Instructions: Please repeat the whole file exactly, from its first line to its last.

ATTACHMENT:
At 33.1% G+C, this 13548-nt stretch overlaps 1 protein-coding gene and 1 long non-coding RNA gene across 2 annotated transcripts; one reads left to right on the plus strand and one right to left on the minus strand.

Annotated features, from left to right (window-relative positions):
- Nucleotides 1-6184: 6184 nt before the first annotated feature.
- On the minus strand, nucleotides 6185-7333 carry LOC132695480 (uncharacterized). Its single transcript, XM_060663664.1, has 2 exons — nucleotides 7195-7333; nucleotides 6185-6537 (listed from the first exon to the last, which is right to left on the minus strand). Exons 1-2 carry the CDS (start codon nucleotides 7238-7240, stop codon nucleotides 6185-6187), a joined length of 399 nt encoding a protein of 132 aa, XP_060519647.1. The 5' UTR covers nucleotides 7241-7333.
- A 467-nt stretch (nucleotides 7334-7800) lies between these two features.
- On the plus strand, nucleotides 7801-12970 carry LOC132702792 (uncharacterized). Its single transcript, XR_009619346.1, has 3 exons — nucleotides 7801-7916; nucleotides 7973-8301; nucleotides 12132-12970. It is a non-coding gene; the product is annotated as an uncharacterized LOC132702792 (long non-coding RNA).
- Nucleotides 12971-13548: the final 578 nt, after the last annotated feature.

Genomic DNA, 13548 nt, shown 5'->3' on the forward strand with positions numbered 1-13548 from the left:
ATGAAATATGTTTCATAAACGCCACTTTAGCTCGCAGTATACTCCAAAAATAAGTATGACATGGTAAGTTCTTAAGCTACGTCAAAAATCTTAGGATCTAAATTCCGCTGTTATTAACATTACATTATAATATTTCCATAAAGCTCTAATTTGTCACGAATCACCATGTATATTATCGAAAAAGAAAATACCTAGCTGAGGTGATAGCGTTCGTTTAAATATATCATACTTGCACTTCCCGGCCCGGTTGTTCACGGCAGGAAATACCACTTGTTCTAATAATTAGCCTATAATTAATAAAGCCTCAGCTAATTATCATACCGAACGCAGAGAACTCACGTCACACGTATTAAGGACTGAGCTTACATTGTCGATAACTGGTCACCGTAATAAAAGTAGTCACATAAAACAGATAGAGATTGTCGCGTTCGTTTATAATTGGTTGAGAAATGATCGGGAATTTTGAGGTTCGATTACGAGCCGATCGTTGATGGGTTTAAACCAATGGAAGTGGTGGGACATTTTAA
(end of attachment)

At 33.1% G+C, this 13548-nt stretch overlaps 1 protein-coding gene and 1 long non-coding RNA gene across 2 annotated transcripts; one reads left to right on the plus strand and one right to left on the minus strand.

Annotated features, from left to right (window-relative positions):
- Nucleotides 1-6184: 6184 nt before the first annotated feature.
- On the minus strand, nucleotides 6185-7333 carry LOC132695480 (uncharacterized). Its single transcript, XM_060663664.1, has 2 exons — nucleotides 7195-7333; nucleotides 6185-6537 (listed from the first exon to the last, which is right to left on the minus strand). Exons 1-2 carry the CDS (start codon nucleotides 7238-7240, stop codon nucleotides 6185-6187), a joined length of 399 nt encoding a protein of 132 aa, XP_060519647.1. The 5' UTR covers nucleotides 7241-7333.
- A 467-nt stretch (nucleotides 7334-7800) lies between these two features.
- On the plus strand, nucleotides 7801-12970 carry LOC132702792 (uncharacterized). Its single transcript, XR_009619346.1, has 3 exons — nucleotides 7801-7916; nucleotides 7973-8301; nucleotides 12132-12970. It is a non-coding gene; the product is annotated as an uncharacterized LOC132702792 (long non-coding RNA).
- Nucleotides 12971-13548: the final 578 nt, after the last annotated feature.

Genomic DNA, 13548 nt, shown 5'->3' on the forward strand with positions numbered 1-13548 from the left:
ATGAAATATGTTTCATAAACGCCACTTTAGCTCGCAGTATACTCCAAAAATAAGTATGACATGGTAAGTTCTTAAGCTACGTCAAAAATCTTAGGATCTAAATTCCGCTGTTATTAACATTACATTATAATATTTCCATAAAGCTCTAATTTGTCACGAATCACCATGTATATTATCGAAAAAGAAAATACCTAGCTGAGGTGATAGCGTTCGTTTAAATATATCATACTTGCACTTCCCGGCCCGGTTGTTCACGGCAGGAAATACCACTTGTTCTAATAATTAGCCTATAATTAATAAAGCCTCAGCTAATTATCATACCGAACGCAGAGAACTCACGTCACACGTATTAAGGACTGAGCTTACATTGTCGATAACTGGTCACCGTAATAAAAGTAGTCACATAAAACAGATAGAGATTGTCGCGTTCGTTTATAATTGGTTGAGAAATGATCGGGAATTTTGAGGTTCGATTACGAGCCGATCGTTGATGGGTTTAAACCAATGGAAGTGGTGGGACATTTTAA